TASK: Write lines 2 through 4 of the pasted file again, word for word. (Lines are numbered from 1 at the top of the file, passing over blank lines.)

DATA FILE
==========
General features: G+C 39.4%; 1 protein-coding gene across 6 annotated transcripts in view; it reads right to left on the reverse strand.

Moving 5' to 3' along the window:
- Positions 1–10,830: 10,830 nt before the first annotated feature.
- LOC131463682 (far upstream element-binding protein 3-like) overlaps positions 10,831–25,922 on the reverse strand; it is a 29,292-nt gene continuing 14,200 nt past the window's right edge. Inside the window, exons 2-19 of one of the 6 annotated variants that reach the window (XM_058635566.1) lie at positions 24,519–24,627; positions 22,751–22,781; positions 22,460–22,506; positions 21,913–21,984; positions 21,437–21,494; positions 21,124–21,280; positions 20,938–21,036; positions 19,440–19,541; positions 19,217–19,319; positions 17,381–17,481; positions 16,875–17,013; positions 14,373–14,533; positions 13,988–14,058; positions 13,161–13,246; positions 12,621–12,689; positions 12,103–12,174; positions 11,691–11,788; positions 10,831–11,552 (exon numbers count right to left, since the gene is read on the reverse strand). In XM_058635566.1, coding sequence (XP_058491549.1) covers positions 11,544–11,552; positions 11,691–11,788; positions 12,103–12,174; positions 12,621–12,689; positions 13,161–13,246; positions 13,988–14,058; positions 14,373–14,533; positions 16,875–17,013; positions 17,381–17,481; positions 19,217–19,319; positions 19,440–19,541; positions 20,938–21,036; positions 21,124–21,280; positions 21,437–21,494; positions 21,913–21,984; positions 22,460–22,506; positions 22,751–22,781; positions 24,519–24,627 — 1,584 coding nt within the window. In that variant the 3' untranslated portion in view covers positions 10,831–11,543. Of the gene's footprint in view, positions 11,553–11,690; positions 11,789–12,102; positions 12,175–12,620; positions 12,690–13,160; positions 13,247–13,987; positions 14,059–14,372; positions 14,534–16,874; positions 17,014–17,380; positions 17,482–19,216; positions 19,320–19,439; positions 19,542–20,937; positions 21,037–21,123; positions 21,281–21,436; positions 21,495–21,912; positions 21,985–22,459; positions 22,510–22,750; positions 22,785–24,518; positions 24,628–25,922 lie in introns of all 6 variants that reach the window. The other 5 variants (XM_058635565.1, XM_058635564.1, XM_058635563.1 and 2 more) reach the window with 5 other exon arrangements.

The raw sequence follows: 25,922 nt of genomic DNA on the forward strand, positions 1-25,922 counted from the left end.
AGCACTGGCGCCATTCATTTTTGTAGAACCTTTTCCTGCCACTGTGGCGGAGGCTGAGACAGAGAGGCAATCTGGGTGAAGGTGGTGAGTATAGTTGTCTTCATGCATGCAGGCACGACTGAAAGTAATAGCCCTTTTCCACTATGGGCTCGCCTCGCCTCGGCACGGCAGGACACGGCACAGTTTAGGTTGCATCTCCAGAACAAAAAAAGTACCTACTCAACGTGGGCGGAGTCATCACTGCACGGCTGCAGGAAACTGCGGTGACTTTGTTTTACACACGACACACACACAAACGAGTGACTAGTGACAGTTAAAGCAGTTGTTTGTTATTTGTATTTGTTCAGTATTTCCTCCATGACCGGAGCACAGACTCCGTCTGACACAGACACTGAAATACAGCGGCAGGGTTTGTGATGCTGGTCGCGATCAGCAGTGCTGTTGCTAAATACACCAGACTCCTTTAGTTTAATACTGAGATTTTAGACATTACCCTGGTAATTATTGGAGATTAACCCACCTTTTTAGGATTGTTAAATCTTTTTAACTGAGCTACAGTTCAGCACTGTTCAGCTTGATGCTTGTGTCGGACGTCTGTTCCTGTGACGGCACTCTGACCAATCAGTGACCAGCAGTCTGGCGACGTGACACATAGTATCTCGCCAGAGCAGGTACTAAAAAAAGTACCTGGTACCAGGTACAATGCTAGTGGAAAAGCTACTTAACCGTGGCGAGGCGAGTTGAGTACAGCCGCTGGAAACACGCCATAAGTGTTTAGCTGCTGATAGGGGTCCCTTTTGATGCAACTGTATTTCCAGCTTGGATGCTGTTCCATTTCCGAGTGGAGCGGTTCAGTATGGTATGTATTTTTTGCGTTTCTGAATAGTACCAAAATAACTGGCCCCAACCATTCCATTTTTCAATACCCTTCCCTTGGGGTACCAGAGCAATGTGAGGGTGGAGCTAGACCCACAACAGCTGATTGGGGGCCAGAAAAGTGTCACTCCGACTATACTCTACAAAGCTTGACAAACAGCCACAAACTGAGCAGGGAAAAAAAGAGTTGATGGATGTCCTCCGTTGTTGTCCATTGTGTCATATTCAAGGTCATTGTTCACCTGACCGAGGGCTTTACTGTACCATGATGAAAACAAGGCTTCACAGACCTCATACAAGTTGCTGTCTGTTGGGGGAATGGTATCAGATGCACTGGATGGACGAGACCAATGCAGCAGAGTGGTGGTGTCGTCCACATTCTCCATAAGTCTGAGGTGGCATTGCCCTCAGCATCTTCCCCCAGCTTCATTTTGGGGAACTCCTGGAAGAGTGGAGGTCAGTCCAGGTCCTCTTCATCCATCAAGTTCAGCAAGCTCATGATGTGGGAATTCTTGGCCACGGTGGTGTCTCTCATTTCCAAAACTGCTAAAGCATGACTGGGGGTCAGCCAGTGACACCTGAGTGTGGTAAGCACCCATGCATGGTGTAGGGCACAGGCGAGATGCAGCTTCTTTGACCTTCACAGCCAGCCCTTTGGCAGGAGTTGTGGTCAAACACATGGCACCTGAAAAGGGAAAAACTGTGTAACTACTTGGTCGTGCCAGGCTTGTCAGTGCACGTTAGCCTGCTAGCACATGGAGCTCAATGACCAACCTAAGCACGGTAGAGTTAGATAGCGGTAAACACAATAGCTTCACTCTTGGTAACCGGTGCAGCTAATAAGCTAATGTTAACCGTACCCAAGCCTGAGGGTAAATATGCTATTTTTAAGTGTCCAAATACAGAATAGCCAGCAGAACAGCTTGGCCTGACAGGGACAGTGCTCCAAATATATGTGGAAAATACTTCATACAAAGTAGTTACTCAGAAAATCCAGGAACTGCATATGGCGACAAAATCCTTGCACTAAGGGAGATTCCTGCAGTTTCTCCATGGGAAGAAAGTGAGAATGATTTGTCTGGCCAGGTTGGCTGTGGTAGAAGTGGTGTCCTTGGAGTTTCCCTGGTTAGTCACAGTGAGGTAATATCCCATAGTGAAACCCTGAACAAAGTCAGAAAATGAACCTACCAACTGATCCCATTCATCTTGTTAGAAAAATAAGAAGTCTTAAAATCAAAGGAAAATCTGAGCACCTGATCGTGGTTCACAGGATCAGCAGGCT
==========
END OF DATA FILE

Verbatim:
Moving 5' to 3' along the window:
- Positions 1–10,830: 10,830 nt before the first annotated feature.
- LOC131463682 (far upstream element-binding protein 3-like) overlaps positions 10,831–25,922 on the reverse strand; it is a 29,292-nt gene continuing 14,200 nt past the window's right edge. Inside the window, exons 2-19 of one of the 6 annotated variants that reach the window (XM_058635566.1) lie at positions 24,519–24,627; positions 22,751–22,781; positions 22,460–22,506; positions 21,913–21,984; positions 21,437–21,494; positions 21,124–21,280; positions 20,938–21,036; positions 19,440–19,541; positions 19,217–19,319; positions 17,381–17,481; positions 16,875–17,013; positions 14,373–14,533; positions 13,988–14,058; positions 13,161–13,246; positions 12,621–12,689; positions 12,103–12,174; positions 11,691–11,788; positions 10,831–11,552 (exon numbers count right to left, since the gene is read on the reverse strand). In XM_058635566.1, coding sequence (XP_058491549.1) covers positions 11,544–11,552; positions 11,691–11,788; positions 12,103–12,174; positions 12,621–12,689; positions 13,161–13,246; positions 13,988–14,058; positions 14,373–14,533; positions 16,875–17,013; positions 17,381–17,481; positions 19,217–19,319; positions 19,440–19,541; positions 20,938–21,036; positions 21,124–21,280; positions 21,437–21,494; positions 21,913–21,984; positions 22,460–22,506; positions 22,751–22,781; positions 24,519–24,627 — 1,584 coding nt within the window. In that variant the 3' untranslated portion in view covers positions 10,831–11,543. Of the gene's footprint in view, positions 11,553–11,690; positions 11,789–12,102; positions 12,175–12,620; positions 12,690–13,160; positions 13,247–13,987; positions 14,059–14,372; positions 14,534–16,874; positions 17,014–17,380; positions 17,482–19,216; positions 19,320–19,439; positions 19,542–20,937; positions 21,037–21,123; positions 21,281–21,436; positions 21,495–21,912; positions 21,985–22,459; positions 22,510–22,750; positions 22,785–24,518; positions 24,628–25,922 lie in introns of all 6 variants that reach the window. The other 5 variants (XM_058635565.1, XM_058635564.1, XM_058635563.1 and 2 more) reach the window with 5 other exon arrangements.